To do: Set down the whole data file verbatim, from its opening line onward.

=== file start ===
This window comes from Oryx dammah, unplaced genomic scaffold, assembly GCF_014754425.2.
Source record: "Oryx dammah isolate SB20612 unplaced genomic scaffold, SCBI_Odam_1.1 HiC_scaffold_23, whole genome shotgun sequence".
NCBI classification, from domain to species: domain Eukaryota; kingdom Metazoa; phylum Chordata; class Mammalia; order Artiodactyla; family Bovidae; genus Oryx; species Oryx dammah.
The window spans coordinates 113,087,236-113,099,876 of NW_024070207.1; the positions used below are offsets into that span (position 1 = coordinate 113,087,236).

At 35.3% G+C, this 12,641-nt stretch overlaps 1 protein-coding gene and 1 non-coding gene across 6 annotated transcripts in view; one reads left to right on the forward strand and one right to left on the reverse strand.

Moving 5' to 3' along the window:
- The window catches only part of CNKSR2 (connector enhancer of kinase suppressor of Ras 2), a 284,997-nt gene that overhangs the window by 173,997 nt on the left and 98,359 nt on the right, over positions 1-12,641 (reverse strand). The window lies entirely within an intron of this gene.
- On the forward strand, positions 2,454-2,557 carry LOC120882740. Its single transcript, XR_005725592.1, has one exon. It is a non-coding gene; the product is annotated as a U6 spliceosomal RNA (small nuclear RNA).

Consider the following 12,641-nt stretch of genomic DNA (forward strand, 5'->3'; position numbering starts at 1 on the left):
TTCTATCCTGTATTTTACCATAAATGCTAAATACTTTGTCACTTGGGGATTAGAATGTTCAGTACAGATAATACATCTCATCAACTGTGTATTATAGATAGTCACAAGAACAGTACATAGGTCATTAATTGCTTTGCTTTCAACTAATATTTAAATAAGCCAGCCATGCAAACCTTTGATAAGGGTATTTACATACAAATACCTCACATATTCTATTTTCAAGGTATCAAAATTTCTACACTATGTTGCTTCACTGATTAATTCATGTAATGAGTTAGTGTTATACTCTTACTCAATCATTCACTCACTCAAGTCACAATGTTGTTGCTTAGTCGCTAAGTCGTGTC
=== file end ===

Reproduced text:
This window comes from Oryx dammah, unplaced genomic scaffold, assembly GCF_014754425.2.
Source record: "Oryx dammah isolate SB20612 unplaced genomic scaffold, SCBI_Odam_1.1 HiC_scaffold_23, whole genome shotgun sequence".
NCBI classification, from domain to species: domain Eukaryota; kingdom Metazoa; phylum Chordata; class Mammalia; order Artiodactyla; family Bovidae; genus Oryx; species Oryx dammah.
The window spans coordinates 113,087,236-113,099,876 of NW_024070207.1; the positions used below are offsets into that span (position 1 = coordinate 113,087,236).

At 35.3% G+C, this 12,641-nt stretch overlaps 1 protein-coding gene and 1 non-coding gene across 6 annotated transcripts in view; one reads left to right on the forward strand and one right to left on the reverse strand.

Moving 5' to 3' along the window:
- The window catches only part of CNKSR2 (connector enhancer of kinase suppressor of Ras 2), a 284,997-nt gene that overhangs the window by 173,997 nt on the left and 98,359 nt on the right, over positions 1-12,641 (reverse strand). The window lies entirely within an intron of this gene.
- On the forward strand, positions 2,454-2,557 carry LOC120882740. Its single transcript, XR_005725592.1, has one exon. It is a non-coding gene; the product is annotated as a U6 spliceosomal RNA (small nuclear RNA).

Consider the following 12,641-nt stretch of genomic DNA (forward strand, 5'->3'; position numbering starts at 1 on the left):
TTCTATCCTGTATTTTACCATAAATGCTAAATACTTTGTCACTTGGGGATTAGAATGTTCAGTACAGATAATACATCTCATCAACTGTGTATTATAGATAGTCACAAGAACAGTACATAGGTCATTAATTGCTTTGCTTTCAACTAATATTTAAATAAGCCAGCCATGCAAACCTTTGATAAGGGTATTTACATACAAATACCTCACATATTCTATTTTCAAGGTATCAAAATTTCTACACTATGTTGCTTCACTGATTAATTCATGTAATGAGTTAGTGTTATACTCTTACTCAATCATTCACTCACTCAAGTCACAATGTTGTTGCTTAGTCGCTAAGTCGTGTC